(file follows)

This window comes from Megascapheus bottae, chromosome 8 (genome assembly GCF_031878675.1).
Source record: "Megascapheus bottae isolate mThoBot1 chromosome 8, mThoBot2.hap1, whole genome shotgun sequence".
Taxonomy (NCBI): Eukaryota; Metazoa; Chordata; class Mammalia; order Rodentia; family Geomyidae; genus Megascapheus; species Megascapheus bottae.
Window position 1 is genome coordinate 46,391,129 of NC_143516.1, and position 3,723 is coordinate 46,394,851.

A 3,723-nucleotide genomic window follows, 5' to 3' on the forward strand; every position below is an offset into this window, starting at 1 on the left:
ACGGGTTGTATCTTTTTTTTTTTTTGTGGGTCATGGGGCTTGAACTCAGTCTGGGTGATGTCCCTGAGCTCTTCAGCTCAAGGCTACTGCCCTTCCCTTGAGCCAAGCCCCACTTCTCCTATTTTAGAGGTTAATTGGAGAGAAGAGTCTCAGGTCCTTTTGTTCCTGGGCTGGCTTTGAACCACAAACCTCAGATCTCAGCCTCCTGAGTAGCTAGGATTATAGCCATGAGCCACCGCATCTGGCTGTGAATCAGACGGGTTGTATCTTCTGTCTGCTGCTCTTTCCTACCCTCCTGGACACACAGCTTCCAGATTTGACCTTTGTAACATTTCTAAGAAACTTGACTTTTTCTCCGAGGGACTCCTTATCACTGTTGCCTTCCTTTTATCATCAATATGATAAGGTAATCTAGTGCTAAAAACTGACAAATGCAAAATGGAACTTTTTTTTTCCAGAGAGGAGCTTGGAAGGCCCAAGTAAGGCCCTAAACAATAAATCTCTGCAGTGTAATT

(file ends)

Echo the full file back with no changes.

This window comes from Megascapheus bottae, chromosome 8 (genome assembly GCF_031878675.1).
Source record: "Megascapheus bottae isolate mThoBot1 chromosome 8, mThoBot2.hap1, whole genome shotgun sequence".
Taxonomy (NCBI): Eukaryota; Metazoa; Chordata; class Mammalia; order Rodentia; family Geomyidae; genus Megascapheus; species Megascapheus bottae.
Window position 1 is genome coordinate 46,391,129 of NC_143516.1, and position 3,723 is coordinate 46,394,851.

A 3,723-nucleotide genomic window follows, 5' to 3' on the forward strand; every position below is an offset into this window, starting at 1 on the left:
ACGGGTTGTATCTTTTTTTTTTTTTGTGGGTCATGGGGCTTGAACTCAGTCTGGGTGATGTCCCTGAGCTCTTCAGCTCAAGGCTACTGCCCTTCCCTTGAGCCAAGCCCCACTTCTCCTATTTTAGAGGTTAATTGGAGAGAAGAGTCTCAGGTCCTTTTGTTCCTGGGCTGGCTTTGAACCACAAACCTCAGATCTCAGCCTCCTGAGTAGCTAGGATTATAGCCATGAGCCACCGCATCTGGCTGTGAATCAGACGGGTTGTATCTTCTGTCTGCTGCTCTTTCCTACCCTCCTGGACACACAGCTTCCAGATTTGACCTTTGTAACATTTCTAAGAAACTTGACTTTTTCTCCGAGGGACTCCTTATCACTGTTGCCTTCCTTTTATCATCAATATGATAAGGTAATCTAGTGCTAAAAACTGACAAATGCAAAATGGAACTTTTTTTTTCCAGAGAGGAGCTTGGAAGGCCCAAGTAAGGCCCTAAACAATAAATCTCTGCAGTGTAATT